Lean manufacturing is a comprehensive term referring to manufacturing methodologies based on maximizing value and minimizing waste in the manufacturing process. Lean manufacturing has evolved in North America from its beginnings in the Toyota Production System (TPS) in Japan. Many of the most recognizable phrases, including kaizen, andon, and kanban, are Japanese terms that have become standard terms in lean manufacturing.

At the heart of lean is the determination of value. Value is defined as an item or feature for which a customer is willing to pay. All other aspects of the manufacturing process are deemed waste. Lean manufacturing is used as a tool to focus resources and energies on producing the value-added features while identifying and eliminating non value added activities.


In order to understand lean it is necessary to understand that lean focuses more on how we think about the manufacturing process than anything else. Lean manufacturing is the codification of a set of ideas that work in harmony. By identifying both who the customer is and how they define value, lean manufacturing allows companies and individuals to focus resources on adding value. By manufacturing to customer demand, driving out waste and continuously improving, companies can satisfy customers, employees and shareholders alike.

Manufacturing to customer demand includes the correct level of quality and features, in addition to delivery. In a lean environment, a pull system forces just in time deliveries. A small finished goods inventory is maintained and as the inventory is depleted it is replenished. Starting with the end customer, each new production order is pulled through the system. The goal of a lean organization is to be able to deliver the exact product in the exact quantity with the exact quality that the customer needs exactly when they need it.

One of the stumbling blocks to lean is understanding the concept of waste. In any manufacturing environment everyone works to minimize waste. However lean redefines waste. Traditionally waste has been viewed as an object. It is very easy to envision a barrel of scrap and identify it as waste. In lean manufacturing the term waste actually refers not to the physical material but rather the relationship of the resource to the end customer. In short, if the end customer won't pay you for it, it is waste.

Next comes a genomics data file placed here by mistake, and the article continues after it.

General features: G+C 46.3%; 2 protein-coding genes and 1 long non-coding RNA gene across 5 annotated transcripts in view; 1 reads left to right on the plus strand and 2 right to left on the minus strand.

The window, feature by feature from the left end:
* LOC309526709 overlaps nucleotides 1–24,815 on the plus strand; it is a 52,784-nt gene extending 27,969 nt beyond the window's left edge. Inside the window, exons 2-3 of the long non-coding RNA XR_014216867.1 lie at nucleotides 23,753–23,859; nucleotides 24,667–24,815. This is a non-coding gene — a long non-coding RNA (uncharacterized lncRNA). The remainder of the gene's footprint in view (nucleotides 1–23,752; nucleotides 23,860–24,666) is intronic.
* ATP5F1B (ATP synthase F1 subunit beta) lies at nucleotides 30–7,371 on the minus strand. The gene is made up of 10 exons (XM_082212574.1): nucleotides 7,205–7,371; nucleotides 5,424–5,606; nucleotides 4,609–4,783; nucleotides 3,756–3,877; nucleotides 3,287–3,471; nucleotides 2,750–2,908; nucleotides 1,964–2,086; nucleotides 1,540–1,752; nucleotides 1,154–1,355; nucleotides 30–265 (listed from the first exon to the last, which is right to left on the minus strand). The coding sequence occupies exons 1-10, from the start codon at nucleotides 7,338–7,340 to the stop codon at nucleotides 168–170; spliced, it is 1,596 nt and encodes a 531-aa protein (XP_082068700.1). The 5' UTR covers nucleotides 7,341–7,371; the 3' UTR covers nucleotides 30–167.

One of the hallmarks of companies that are truly lean is a focus on continuous improvement. Although project-based changes are more typical, a lean environment lends itself to constant change. By being able to quickly identify and remove waste from the value stream, immediate gains are achieved.


Lean manufacturing techniques are used to increase profitability by reducing costs. By understanding how customers define value, costs that do not add value are reduced or eliminated.

In the above example the cost to bring your product to market plus profit dictates the selling price of a product. Particularly in our global economy this model is rarely reflective of current practices. Competition and customer demand will often set selling prices. By controlling your costs through eliminating non value-added activities, a lean manufacturing environment will directly affect your bottom line.

When you implement and follow a lean path you should see direct cost savings by driving out waste. You will also see significant improvements in other areas:

  • Employee morale and productivity
  • Customer satisfaction due to reduced defects and improved delivery
  • Faster time to market

Lean manufacturing is customer focused. Since the success of your business as a whole is due in large part on satisfying customer demands, lean allows your manufacturing activities to become more closely aligned with other company goals and activities.

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